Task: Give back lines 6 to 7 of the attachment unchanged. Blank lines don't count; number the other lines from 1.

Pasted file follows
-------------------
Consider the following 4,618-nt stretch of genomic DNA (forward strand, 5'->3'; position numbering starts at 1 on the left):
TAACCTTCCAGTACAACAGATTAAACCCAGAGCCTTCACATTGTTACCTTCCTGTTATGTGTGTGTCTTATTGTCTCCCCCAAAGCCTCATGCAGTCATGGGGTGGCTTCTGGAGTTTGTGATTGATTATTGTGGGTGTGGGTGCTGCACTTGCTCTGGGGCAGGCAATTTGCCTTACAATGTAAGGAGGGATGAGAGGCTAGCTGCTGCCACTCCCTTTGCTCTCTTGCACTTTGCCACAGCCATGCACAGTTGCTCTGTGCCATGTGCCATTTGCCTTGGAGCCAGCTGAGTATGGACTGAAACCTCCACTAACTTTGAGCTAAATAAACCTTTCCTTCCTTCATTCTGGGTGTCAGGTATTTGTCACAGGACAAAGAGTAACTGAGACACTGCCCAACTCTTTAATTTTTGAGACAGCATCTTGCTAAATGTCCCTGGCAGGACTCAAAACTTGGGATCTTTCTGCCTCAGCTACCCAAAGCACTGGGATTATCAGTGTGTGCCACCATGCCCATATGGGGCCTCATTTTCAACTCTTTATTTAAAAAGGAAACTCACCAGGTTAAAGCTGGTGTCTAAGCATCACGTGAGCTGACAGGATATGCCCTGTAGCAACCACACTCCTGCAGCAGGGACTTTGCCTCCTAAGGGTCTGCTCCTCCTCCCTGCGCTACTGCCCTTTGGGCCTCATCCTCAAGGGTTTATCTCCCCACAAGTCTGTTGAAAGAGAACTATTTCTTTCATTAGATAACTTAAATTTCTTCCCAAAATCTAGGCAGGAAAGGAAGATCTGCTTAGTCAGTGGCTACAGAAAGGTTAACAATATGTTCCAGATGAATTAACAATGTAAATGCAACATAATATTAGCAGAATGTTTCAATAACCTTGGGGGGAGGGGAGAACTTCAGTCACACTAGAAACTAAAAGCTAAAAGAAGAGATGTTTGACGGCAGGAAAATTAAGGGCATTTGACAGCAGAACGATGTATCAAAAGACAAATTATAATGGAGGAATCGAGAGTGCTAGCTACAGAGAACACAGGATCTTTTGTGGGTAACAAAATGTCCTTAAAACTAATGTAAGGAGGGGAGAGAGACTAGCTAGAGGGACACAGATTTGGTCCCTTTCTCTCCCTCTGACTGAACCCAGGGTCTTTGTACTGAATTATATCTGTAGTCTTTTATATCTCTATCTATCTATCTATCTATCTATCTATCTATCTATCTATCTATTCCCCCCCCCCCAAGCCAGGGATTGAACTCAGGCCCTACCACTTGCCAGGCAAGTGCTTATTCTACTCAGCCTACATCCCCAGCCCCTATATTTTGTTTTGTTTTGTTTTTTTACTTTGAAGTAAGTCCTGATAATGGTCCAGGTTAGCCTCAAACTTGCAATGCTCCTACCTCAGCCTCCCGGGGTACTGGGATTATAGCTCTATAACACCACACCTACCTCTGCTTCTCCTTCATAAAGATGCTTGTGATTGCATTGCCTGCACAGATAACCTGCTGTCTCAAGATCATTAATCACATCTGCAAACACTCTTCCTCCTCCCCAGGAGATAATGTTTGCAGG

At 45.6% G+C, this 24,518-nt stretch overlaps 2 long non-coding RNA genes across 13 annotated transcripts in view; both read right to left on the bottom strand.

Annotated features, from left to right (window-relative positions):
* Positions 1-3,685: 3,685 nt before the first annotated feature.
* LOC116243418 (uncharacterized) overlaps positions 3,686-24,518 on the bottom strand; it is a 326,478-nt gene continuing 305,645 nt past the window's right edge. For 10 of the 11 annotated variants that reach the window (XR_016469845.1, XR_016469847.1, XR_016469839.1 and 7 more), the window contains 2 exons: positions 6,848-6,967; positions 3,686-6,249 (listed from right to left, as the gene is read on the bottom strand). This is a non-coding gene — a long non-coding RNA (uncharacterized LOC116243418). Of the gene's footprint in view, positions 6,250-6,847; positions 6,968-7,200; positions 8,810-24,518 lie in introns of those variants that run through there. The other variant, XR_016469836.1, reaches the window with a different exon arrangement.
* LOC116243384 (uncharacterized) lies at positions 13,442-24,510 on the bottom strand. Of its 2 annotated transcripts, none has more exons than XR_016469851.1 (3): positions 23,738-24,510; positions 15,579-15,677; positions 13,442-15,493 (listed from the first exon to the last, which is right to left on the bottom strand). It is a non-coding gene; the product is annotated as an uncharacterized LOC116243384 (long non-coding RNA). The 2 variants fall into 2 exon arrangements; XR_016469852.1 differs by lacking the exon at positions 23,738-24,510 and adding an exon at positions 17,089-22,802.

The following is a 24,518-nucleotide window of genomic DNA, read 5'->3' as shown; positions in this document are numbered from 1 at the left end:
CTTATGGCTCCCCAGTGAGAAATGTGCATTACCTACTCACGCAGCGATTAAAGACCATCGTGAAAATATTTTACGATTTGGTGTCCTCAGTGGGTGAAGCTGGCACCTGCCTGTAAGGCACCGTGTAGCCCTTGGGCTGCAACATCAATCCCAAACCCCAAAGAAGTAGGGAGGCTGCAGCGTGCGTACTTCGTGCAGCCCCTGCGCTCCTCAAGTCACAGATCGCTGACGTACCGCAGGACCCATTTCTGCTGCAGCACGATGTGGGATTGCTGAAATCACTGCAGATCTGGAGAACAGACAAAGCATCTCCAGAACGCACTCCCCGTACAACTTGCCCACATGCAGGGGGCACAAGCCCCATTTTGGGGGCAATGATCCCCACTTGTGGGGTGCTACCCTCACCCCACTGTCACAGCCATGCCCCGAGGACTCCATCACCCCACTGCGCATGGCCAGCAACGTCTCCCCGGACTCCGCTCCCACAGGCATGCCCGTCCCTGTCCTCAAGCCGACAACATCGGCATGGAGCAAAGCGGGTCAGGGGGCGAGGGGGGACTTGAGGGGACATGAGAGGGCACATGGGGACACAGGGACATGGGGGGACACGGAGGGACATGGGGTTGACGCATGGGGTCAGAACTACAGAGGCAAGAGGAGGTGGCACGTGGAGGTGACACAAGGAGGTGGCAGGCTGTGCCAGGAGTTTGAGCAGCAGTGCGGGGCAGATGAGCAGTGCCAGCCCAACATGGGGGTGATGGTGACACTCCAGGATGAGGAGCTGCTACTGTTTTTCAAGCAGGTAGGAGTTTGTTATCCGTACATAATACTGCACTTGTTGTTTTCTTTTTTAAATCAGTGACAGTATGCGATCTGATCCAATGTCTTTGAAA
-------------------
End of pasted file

* LOC116243418 (uncharacterized) overlaps positions 3,686-24,518 on the bottom strand; it is a 326,478-nt gene continuing 305,645 nt past the window's right edge. For 10 of the 11 annotated variants that reach the window (XR_016469845.1, XR_016469847.1, XR_016469839.1 and 7 more), the window contains 2 exons: positions 6,848-6,967; positions 3,686-6,249 (listed from right to left, as the gene is read on the bottom strand). This is a non-coding gene — a long non-coding RNA (uncharacterized LOC116243418). Of the gene's footprint in view, positions 6,250-6,847; positions 6,968-7,200; positions 8,810-24,518 lie in introns of those variants that run through there. The other variant, XR_016469836.1, reaches the window with a different exon arrangement.
* LOC116243384 (uncharacterized) lies at positions 13,442-24,510 on the bottom strand. Of its 2 annotated transcripts, none has more exons than XR_016469851.1 (3): positions 23,738-24,510; positions 15,579-15,677; positions 13,442-15,493 (listed from the first exon to the last, which is right to left on the bottom strand). It is a non-coding gene; the product is annotated as an uncharacterized LOC116243384 (long non-coding RNA). The 2 variants fall into 2 exon arrangements; XR_016469852.1 differs by lacking the exon at positions 23,738-24,510 and adding an exon at positions 17,089-22,802.